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Source for Capsule Diffusion Process

IP.com Disclosure Number: IPCOM000089958D
Original Publication Date: 1968-Dec-01
Included in the Prior Art Database: 2005-Mar-05
Document File: 2 page(s) / 40K

Publishing Venue

IBM

Related People

Joshi, ML: AUTHOR [+2]

Abstract

In capsule diffusion, the maximum obtainable surface concentration of an impurity corresponds to the impurity concentration of the source powder when the exposed surface of the latter is optimized. The obtaining of a uniform, high impurity concentration across a wafer has always been beset with difficulties, for example, in the isolation diffusion of boron. The peripheries of silicon wafers are often eroded or microalloyed in such conventional processing, and the regions so altered are unusable. In the standard process, the source powder is in a single quartz boat or dish in the bottom of the capsule, directly beneath the wafers. By distributing a number of receptacles around the interior periphery of the capsule, either the persistent erosion or microalloying or both effects,produced by conventional processing, are minimized.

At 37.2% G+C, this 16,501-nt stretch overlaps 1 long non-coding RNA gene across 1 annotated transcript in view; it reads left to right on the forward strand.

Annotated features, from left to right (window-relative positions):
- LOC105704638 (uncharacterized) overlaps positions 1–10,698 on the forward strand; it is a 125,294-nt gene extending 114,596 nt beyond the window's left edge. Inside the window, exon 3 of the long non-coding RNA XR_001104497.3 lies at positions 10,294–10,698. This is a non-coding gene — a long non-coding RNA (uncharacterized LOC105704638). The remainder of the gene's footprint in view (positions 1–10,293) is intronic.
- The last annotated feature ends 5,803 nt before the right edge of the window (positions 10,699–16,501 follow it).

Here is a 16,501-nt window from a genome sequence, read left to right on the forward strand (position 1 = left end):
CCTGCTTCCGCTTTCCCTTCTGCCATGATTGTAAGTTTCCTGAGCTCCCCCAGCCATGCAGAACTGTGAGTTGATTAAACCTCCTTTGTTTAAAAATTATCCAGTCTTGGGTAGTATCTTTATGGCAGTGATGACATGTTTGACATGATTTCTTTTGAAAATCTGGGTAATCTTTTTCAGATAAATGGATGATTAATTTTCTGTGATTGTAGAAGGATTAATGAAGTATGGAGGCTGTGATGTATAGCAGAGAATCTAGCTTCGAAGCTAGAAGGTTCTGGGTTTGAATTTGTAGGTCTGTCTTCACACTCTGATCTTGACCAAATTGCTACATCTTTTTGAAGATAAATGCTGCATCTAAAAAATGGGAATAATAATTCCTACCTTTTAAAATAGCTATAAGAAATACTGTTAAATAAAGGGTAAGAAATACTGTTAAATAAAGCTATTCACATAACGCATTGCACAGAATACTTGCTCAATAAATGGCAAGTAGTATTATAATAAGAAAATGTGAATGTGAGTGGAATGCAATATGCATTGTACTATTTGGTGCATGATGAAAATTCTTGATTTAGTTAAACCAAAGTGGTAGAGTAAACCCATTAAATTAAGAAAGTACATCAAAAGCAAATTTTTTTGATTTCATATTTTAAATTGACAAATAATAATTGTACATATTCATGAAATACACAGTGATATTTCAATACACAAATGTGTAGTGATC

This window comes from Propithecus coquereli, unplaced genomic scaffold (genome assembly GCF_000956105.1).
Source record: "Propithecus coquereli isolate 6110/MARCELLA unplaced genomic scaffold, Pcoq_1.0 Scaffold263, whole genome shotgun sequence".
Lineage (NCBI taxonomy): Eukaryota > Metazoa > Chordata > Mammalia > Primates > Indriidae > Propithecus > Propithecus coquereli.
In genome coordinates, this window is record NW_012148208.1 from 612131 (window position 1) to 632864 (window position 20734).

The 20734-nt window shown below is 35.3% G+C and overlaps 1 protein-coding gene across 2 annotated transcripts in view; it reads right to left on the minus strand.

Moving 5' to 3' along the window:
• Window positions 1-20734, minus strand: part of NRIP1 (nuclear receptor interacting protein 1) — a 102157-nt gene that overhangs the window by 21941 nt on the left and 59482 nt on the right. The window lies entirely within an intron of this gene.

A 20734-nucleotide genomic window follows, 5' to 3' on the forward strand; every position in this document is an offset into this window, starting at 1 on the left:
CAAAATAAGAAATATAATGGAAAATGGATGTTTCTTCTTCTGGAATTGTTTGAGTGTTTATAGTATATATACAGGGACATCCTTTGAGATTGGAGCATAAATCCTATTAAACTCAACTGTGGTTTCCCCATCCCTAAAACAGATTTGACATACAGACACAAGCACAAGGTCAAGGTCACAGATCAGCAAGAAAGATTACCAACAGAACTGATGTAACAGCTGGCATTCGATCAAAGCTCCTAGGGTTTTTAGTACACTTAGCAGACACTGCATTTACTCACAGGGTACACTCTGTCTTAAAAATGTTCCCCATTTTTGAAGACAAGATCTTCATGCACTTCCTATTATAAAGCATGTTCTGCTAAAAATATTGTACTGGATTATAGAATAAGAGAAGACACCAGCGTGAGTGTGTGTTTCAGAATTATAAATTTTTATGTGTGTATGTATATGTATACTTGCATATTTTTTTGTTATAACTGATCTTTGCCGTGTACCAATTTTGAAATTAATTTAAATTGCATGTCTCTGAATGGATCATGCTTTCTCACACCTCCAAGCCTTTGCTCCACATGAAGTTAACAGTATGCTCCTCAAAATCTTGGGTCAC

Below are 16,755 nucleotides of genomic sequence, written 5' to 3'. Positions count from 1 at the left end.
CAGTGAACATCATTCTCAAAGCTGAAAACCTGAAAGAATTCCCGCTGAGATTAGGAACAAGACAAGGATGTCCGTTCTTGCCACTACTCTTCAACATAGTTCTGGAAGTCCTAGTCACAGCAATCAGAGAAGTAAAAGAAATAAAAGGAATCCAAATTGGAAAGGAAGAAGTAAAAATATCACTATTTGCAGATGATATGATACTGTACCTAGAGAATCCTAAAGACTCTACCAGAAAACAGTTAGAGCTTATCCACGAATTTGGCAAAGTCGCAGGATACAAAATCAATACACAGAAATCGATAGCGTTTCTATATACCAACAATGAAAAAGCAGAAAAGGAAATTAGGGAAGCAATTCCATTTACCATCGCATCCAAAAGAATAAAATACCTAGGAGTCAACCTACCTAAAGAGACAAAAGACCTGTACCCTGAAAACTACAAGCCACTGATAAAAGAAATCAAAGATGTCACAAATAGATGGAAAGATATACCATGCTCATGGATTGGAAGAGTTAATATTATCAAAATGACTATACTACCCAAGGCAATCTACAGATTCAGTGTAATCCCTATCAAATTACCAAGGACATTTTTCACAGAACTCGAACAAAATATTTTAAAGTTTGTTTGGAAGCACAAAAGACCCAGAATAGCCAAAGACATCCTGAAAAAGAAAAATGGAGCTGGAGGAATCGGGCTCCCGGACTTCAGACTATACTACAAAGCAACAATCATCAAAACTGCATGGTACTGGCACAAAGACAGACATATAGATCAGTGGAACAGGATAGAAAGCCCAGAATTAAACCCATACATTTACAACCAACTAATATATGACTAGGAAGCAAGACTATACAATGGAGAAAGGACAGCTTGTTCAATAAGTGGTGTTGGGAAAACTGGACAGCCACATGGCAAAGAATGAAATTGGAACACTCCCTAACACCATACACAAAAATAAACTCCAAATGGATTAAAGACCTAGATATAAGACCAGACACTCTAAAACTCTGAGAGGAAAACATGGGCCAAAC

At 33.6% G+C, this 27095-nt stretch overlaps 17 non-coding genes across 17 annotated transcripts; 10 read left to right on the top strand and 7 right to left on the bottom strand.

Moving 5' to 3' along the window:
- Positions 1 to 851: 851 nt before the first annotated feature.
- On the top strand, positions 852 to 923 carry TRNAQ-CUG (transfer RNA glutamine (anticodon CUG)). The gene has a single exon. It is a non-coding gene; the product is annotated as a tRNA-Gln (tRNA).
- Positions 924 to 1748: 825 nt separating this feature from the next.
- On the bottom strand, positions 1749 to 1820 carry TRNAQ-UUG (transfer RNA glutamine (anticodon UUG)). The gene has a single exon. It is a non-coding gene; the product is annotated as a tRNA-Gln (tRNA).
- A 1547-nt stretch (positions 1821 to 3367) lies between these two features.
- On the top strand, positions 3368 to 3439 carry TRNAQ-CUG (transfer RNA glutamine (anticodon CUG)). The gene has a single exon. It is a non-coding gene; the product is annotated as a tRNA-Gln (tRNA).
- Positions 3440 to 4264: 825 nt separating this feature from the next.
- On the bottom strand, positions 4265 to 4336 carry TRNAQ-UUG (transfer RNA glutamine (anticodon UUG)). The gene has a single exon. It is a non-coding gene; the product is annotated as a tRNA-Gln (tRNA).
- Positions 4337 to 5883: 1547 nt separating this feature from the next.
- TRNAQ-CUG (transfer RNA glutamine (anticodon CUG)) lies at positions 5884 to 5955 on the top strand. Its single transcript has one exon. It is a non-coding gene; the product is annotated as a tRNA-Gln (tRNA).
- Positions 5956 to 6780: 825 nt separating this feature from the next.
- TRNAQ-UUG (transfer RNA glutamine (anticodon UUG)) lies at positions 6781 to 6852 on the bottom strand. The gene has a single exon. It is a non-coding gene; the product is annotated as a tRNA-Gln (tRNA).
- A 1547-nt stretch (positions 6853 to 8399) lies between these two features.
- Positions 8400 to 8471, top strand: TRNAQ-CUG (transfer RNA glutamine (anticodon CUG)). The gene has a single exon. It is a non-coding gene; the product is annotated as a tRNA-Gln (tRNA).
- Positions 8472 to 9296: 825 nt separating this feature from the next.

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Source for Capsule Diffusion Process

In capsule diffusion, the maximum obtainable surface concentration of an impurity corresponds to the impurity concentration of the source powder when the exposed surface of the latter is optimized. The obtaining of a uniform, high impurity concentration across a wafer has always been beset with difficulties, for example, in the isolation diffusion of boron. The peripheries of silicon wafers are often eroded or microalloyed in such conventional processing, and the regions so altered are unusable. In the standard process, the source powder is in a single quartz boat or dish in the bottom of the capsule, directly beneath the wafers. By distributing a number of receptacles around the interior periphery of the capsule, either the persistent erosion or microalloying or both effects,produced by conventional processing, are minimized. In this capsule jig, four quartz source- powder boats are spaced around the wafers within the quartz capsule at approximately 90 degrees intervals around the periphery. Wafers processed by this method have a distribution of sheet resistance comparable with that of conventionally processed wafers. Sheet conductivity from wafer to wafer is much more uniform than in the standard wafers. The technique was very useful, for example, in the preparation of 8 x 8 memory devices with 2-1/4 inch diameter wafers.

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